Fury is increasing among students, families and school staff in New South Wales over the government’s plan for Year 12 students and their teachers to return to school while the coronavirus outbreak remains out of control.
Many are dumbfounded that students and staff will be forced on 16 August into poorly ventilated school buildings for revision and trial exams. The announcement came as the government also revealed that 25 percent of active COVID-19 cases in Greater Sydney are aged nineteen or under, despite most not being in school for the last five or six weeks. That’s more than 560 young people—a number that is growing every day.
The overwhelming majority of Year 12 students will be unvaccinated. So will most of the teachers and other staff. All 19,000 students from the eight most COVID affected Sydney local government areas will receive their first jab from 9 August, but they can expect 35 percent protection from symptomatic infection, according to research from Public Health England, where living with the Delta virus has caused a spike in hospitalisations and deaths. And even that limited protection will not kick in until a week after the return to school. For the other 51,000 students, there will be no vaccination at all.
Scant protection also awaits the thousands of school staff scrambling to get a dose of either AstraZeneca or Pfizer in the next few days—which is especially galling because many have been on vaccination waiting lists for weeks or months and were denied the “essential worker” status their unions campaigned for.
No alternative to attending school has been announced for staff with medical conditions that make them more vulnerable, nor for those with unvaccinated children or family members, nor for those caring for their vulnerable elderly relatives, nor for pregnant teachers who have been advised not to get vaccinated yet.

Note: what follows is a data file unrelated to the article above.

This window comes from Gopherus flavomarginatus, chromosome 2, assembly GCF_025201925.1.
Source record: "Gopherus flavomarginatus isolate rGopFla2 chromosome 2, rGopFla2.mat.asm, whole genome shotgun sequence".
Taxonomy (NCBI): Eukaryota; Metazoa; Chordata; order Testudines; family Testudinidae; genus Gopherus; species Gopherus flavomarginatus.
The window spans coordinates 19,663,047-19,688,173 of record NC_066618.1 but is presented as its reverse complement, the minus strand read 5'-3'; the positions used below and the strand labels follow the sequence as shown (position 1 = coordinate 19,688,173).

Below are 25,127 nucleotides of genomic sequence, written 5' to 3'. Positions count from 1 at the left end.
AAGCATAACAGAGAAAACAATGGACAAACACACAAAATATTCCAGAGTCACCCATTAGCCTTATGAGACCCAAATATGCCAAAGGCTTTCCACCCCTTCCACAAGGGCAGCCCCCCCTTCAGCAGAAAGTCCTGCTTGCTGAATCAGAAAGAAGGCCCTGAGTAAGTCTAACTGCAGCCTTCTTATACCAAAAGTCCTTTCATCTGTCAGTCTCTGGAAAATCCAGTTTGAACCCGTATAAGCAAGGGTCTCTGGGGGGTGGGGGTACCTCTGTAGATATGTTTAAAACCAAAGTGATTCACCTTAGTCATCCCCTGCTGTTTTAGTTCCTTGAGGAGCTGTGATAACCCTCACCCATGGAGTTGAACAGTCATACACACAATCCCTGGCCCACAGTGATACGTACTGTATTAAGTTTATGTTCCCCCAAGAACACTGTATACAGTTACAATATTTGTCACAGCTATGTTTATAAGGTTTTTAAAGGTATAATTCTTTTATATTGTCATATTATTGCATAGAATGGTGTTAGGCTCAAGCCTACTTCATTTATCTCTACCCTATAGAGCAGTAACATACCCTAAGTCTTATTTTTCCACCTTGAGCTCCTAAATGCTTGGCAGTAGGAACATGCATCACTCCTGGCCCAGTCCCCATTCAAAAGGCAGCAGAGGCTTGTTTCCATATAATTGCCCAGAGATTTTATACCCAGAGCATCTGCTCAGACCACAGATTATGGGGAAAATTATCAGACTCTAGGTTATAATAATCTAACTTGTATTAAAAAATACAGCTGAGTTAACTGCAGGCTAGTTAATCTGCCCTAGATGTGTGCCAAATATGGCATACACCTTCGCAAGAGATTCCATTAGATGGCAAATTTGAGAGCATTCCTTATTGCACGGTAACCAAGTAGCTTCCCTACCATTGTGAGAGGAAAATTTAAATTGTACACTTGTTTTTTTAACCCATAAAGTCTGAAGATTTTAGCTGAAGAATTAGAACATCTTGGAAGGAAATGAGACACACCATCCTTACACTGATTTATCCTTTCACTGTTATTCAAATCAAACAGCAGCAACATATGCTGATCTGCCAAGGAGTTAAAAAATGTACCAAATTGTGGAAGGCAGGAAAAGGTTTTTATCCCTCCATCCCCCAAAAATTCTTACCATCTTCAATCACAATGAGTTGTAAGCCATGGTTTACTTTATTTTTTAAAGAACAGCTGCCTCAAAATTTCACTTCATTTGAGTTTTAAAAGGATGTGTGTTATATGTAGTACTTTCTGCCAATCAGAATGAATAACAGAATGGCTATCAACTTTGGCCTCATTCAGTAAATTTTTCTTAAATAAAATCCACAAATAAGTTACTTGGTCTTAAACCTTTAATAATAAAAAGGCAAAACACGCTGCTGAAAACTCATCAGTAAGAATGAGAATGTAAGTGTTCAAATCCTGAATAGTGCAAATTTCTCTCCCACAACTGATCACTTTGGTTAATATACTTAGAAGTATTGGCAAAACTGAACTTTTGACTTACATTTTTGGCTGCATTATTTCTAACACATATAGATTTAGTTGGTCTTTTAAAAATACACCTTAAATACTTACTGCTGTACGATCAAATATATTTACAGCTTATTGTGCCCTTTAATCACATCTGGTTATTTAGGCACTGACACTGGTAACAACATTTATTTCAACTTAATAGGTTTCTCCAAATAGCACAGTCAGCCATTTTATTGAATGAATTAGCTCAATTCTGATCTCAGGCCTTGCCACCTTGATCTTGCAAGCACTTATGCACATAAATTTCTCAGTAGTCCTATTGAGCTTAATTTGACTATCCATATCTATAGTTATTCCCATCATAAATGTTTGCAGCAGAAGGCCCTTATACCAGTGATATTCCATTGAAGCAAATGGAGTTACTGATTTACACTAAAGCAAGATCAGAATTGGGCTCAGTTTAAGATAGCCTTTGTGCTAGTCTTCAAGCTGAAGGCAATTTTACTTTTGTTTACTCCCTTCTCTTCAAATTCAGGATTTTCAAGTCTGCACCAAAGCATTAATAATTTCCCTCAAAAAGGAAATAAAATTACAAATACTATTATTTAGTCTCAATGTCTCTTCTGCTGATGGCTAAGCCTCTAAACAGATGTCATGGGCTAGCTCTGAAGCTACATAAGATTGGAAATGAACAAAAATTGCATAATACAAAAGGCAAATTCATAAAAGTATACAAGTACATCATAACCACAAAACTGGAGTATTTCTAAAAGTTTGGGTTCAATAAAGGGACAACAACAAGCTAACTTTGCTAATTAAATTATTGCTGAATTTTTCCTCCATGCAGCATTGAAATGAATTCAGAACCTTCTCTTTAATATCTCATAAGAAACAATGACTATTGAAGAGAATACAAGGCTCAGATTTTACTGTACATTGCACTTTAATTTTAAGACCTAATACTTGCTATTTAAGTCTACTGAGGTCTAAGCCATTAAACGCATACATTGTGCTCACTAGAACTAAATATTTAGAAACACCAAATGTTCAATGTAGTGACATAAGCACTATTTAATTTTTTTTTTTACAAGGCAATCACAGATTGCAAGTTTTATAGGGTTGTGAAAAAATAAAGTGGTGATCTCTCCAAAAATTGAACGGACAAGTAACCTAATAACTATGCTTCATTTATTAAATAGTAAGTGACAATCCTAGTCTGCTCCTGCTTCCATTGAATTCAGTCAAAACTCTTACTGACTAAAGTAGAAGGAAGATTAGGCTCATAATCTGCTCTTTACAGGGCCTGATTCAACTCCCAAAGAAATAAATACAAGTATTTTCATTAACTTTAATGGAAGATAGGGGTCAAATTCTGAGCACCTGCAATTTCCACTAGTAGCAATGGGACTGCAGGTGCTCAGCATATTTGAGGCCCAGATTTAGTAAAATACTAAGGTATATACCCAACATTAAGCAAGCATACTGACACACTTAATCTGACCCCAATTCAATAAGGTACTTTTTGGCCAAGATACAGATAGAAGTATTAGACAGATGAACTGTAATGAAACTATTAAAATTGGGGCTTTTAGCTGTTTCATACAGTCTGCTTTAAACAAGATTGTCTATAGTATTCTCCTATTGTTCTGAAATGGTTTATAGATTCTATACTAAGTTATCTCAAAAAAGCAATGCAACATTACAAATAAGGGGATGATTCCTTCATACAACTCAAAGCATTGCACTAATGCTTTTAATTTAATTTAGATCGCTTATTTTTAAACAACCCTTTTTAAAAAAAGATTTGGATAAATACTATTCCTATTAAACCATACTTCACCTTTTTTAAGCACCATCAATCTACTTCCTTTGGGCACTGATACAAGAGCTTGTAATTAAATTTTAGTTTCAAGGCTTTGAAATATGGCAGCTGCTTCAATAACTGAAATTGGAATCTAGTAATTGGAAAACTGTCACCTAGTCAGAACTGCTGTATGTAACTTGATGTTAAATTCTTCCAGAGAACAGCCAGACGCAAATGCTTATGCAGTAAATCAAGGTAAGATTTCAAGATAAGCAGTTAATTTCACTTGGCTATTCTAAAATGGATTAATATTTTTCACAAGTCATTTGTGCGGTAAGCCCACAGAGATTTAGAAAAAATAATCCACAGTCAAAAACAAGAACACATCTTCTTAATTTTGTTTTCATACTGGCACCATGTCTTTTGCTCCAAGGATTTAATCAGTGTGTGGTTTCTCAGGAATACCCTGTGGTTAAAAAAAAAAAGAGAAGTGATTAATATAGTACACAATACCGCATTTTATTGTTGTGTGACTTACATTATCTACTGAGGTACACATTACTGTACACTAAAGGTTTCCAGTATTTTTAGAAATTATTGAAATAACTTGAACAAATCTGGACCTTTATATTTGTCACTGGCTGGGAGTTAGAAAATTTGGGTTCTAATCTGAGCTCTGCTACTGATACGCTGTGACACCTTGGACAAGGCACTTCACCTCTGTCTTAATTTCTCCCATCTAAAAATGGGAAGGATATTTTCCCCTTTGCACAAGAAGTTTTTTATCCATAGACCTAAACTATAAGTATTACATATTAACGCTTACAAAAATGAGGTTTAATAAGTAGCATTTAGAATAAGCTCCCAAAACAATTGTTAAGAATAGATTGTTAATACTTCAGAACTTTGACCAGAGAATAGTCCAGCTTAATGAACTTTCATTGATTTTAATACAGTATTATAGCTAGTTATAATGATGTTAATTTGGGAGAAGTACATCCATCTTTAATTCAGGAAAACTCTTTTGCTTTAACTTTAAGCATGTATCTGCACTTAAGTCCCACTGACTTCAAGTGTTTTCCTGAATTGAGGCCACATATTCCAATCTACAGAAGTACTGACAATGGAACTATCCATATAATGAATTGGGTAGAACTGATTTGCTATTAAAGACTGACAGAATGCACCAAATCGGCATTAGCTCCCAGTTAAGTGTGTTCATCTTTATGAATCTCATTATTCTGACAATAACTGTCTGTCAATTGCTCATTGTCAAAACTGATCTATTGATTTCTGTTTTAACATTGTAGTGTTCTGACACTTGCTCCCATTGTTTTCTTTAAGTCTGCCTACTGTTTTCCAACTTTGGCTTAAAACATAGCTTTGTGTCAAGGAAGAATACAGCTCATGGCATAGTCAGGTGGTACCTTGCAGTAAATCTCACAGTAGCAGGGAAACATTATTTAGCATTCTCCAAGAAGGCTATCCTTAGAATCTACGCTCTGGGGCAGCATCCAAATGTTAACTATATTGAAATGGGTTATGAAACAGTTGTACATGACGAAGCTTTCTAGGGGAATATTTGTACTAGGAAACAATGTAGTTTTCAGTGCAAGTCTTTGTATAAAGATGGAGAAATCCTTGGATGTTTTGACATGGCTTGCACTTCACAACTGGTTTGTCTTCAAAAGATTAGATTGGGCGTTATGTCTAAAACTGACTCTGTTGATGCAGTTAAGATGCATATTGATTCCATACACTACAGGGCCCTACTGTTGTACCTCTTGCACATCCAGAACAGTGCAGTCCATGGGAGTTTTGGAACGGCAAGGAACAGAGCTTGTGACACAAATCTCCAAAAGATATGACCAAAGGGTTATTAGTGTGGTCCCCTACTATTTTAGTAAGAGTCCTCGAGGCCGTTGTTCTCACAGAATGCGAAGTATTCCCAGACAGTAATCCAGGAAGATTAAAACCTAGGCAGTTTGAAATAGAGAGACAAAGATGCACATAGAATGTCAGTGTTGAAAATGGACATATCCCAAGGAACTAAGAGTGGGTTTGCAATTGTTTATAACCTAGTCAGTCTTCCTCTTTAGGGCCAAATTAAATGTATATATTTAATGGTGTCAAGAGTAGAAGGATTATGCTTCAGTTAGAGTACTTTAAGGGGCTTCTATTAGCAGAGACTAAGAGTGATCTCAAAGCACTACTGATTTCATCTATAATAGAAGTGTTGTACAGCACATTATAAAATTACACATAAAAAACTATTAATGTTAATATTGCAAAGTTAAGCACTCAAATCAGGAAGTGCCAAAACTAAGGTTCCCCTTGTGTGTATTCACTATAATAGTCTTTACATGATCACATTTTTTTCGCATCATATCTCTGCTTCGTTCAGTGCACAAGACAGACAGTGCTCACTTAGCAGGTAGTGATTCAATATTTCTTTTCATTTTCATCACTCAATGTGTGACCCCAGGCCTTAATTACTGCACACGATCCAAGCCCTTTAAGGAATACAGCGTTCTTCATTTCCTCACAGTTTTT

In little more than two weeks, thousands of students and staff every day will travel across Sydney, many using public transport, to sit in their poorly ventilated classrooms adhering to hastily constructed “COVID safe” plans—which are, bizarrely, still based on the 1.5 metre rule for social distancing, a measure wholly inadequate against a strain that some studies suggest leads to 1,000 times more particles in patients’ airways than the Wuhan strain.
“This will expose students, teachers and families to increased risks of infection and transmission”, Australian Medical Association President Omar Khorshid and AMA NSW President Danielle McMullen said in a 30 July media release calling for tighter lockdown restrictions generally and for the state government to scrap its return to school plan.
Cynical posturing about concerns for people’s mental health has been a feature of the state government’s defence of the increasingly derided scheme. But the hypocrisy of the Liberals claiming to be the champions for the education of students in the most COVID affected areas takes the cake. More than a year after the first nationwide lockdown exposed the digital divide between rich and poor students, there are thousands of students, concentrated especially in western and south-western Sydney, who live in overcrowded conditions and still do not have their own laptops or reliable internet access.
More broadly, the number of demountable schools in NSW public schools increased by 45 percent between 2014 and 2020 while capital funding for private schools increased tenfold from $11.7 million a year in 2014/15 to $125 million a year on average now, according to research published by the New South Wales Teachers Federation last November.
Yet opponents of the return to school plan are the ones accused of not caring about students. For the record, social media is alight with Year 12 students raging at the prioritisation of exams over their health. As one signatory to a petition launched by sixteen Year 12 students put it last week, “Life is worth more than the HSC”.
There are many safe alternatives to trials and on-site exams. Education Minister Sarah Mitchell need only read student HSC Facebook pages to find some creative ideas. ACT schools manage to graduate students every year without final exams, for example.